Books / Reviews | RECENTLY PUBLISHED BOOKS ABOUT JAPAN

In 'Indigo Girl,' family relationships are more nuanced than they first appear

by Louise George Kittaka

Contributing Writer

The sequel to “Gadget Girl” (GemmaMedia, 2013), this book continues the story of Aiko, a bicultural teenager with cerebral palsy and a passion for drawing manga. While fans will be pleased to see a natural progression of “Gadget Girl,” those meeting Aiko for the first time in “Indigo Girl” will be in no way disadvantaged.

Indigo Girl, by Suzanne Kamata.
240 pages
GEMMAMEDIA, Fiction.

After growing up with her American mother in a “testosterone-free zone,” as she wryly observes, Aiko’s family has now expanded to include a stepfather and baby half sister, and the 15-year-old is questioning her place in this new order. She is excited about a summer trip to Japan, and the chance to meet her biological father for the first time, and to try on a new family for size. The reality, of course, is not what Aiko expects.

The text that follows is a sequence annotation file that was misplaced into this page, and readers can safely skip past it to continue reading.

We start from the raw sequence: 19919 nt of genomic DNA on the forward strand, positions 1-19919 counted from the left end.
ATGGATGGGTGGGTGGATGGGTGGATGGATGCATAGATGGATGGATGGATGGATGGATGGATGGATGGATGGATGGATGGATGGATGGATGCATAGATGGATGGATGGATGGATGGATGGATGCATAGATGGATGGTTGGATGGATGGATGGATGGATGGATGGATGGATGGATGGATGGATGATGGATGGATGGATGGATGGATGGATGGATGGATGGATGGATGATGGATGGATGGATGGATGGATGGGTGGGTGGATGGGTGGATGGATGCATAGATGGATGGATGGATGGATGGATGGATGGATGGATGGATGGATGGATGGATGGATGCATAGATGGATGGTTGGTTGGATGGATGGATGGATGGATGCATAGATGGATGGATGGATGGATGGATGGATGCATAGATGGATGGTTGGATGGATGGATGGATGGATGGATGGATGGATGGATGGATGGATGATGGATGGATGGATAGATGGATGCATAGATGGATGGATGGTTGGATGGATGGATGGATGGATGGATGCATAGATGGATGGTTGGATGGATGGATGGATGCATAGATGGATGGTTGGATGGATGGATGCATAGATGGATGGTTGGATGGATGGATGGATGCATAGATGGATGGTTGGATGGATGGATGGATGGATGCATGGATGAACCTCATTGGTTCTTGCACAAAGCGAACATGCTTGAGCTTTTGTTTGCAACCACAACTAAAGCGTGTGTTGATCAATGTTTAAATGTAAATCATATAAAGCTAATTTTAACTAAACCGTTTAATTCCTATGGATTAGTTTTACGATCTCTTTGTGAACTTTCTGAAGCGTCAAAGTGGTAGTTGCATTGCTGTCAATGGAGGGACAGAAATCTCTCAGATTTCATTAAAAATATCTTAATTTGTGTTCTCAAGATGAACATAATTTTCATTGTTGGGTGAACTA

Her father is one of the few remaining farmers in Shikoku who grows and harvests indigo plants. Against the backdrop of life in this traditional area of Japan, Aiko gets to know her extended Japanese family and starts piecing together elements of her own complicated personal history. Author Suzanne Kamata includes enough detail to satisfy any curiosity about life in Japan as seen through her heroine’s eyes, but it never weighs on the story.

Like many people her age, the forthright Aiko has a tendency to see things in black-and-white, but she begins to realize that family relationships can be as nuanced as the colors produced from her father’s indigo plants. Kamata’s talent for pithy dialogue, coupled with the sensitive portrayal of teenage life, make this another winner for the Shikoku-based writer.